WARE (AP/CBS) — A former Roman Catholic street priest who played a pivotal role in the sexual abuse scandal that rocked the Archdiocese of Boston has died. Paul Shanley was 89.
Shanley had been living in Ware in west-central Massachusetts since he was released from prison in 2017. He died of heart failure on Oct. 28.
Shanley was a popular priest who counseled gay and troubled youths in the 1960s and 1970s. In 2005, he was convicted of raping a boy at a Newton church in the 1980s and sentenced to 12 years in prison.
Shanley’s release in July 2017 triggered a firestorm of protests from some of his victims, who alleged he sexually abused them as children.
Shanley was a notorious figure in the clergy sex abuse scandal that exploded in Boston in 2002, after The Boston Globe revealed that dozens of priests had molested and raped children for decades while church supervisors covered it up and shuffled abusive priests from parish to parish.
The Vatican defrocked Shanley in 2004 after dozens of men came forward and reported being sexually abused by him.
Attorney Mitchell Garabedian represented more than 50 of Shanley’s victims. “Respectfully, the passing of Paul Shanley will now allow innocent children to be safer in society,” Garabedian said. “The pain caused by Paul Shanley could have been avoided if the Archdiocese of Boston had properly supervised him and not practiced an almost unspeakable cover up.”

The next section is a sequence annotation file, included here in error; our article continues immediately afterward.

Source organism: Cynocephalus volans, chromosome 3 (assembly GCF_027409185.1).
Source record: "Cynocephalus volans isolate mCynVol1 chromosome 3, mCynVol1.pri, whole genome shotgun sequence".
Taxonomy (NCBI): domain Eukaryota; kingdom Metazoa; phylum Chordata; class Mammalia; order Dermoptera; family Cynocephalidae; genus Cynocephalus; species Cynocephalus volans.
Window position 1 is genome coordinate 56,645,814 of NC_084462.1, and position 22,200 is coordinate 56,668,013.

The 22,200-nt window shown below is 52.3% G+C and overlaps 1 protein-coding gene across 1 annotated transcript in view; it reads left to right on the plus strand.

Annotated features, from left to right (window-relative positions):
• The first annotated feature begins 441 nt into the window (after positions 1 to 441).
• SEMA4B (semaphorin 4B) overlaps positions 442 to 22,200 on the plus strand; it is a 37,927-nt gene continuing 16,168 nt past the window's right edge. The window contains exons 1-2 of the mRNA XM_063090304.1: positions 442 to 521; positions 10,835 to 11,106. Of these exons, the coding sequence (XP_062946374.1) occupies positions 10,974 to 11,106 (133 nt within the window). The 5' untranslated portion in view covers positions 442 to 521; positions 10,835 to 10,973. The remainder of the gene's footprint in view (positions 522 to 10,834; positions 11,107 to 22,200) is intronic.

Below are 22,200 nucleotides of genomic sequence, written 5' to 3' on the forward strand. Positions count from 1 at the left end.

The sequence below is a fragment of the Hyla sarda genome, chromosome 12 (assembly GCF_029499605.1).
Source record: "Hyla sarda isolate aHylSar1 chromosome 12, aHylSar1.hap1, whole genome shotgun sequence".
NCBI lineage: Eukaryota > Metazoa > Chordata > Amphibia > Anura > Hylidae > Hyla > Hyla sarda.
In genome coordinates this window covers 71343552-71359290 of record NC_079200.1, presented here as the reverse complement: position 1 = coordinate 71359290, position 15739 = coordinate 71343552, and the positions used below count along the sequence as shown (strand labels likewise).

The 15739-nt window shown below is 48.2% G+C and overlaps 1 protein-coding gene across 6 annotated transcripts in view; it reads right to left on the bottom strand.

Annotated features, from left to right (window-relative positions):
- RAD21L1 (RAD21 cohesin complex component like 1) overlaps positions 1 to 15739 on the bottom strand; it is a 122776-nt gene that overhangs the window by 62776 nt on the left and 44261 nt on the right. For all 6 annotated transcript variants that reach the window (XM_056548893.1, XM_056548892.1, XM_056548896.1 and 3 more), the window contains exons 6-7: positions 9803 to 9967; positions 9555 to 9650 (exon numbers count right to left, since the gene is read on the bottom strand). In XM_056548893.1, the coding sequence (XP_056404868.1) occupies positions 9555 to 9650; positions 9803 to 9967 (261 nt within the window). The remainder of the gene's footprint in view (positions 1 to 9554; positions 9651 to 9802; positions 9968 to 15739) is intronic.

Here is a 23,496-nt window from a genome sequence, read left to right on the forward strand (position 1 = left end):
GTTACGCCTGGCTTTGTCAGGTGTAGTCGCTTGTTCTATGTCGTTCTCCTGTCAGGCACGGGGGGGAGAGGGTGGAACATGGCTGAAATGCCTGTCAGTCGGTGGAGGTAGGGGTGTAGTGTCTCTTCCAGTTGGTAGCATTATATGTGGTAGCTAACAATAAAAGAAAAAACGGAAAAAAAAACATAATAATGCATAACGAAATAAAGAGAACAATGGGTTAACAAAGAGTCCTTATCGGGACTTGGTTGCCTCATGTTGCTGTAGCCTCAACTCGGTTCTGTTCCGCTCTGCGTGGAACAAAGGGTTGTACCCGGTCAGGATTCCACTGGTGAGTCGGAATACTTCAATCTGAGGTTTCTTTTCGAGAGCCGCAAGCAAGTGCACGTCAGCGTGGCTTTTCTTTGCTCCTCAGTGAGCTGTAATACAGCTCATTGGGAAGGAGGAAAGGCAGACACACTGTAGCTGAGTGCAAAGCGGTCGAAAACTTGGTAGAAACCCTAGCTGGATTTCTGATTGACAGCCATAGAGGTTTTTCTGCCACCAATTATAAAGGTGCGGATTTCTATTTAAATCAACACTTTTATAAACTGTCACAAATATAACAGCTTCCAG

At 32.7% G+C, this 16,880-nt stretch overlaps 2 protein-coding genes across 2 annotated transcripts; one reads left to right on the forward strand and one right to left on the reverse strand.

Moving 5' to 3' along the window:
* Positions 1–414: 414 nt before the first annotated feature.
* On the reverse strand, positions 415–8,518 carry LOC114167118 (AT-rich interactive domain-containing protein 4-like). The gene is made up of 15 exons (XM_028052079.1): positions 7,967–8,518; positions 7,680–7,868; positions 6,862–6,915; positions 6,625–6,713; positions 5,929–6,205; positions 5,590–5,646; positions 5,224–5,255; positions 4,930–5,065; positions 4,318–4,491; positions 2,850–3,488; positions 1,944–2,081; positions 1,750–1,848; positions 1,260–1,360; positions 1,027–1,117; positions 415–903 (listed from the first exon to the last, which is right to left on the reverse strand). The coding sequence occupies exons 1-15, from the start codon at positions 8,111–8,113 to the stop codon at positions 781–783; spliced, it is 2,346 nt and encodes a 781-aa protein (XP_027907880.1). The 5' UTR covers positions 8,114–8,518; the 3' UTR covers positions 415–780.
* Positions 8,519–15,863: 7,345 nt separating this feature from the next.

Internal church records that were made public during the scandal contained documents indicating Shanley had attended a forum with others who later went on to form the North American Man-Boy Love Association, or NAMBLA, a pedophile advocacy organization.
The Boston archdiocese, the fourth-largest in the U.S. with more than 1.8 million Catholics, has called Shanley’s crimes against children “reprehensible.”
“The harm caused to so many by Paul Shanley is immeasurable,” the archdiocese said in a statement Friday. “His victims showed great courage in exposing his crimes and fighting for justice both within the criminal justice system and the church. We are indebted to Shanley’s victims and all victims of clergy abuse for what they have done to stop the abuse, assure that the Church supports healing for those abused, and puts the protection of children at the top of our priorities.”
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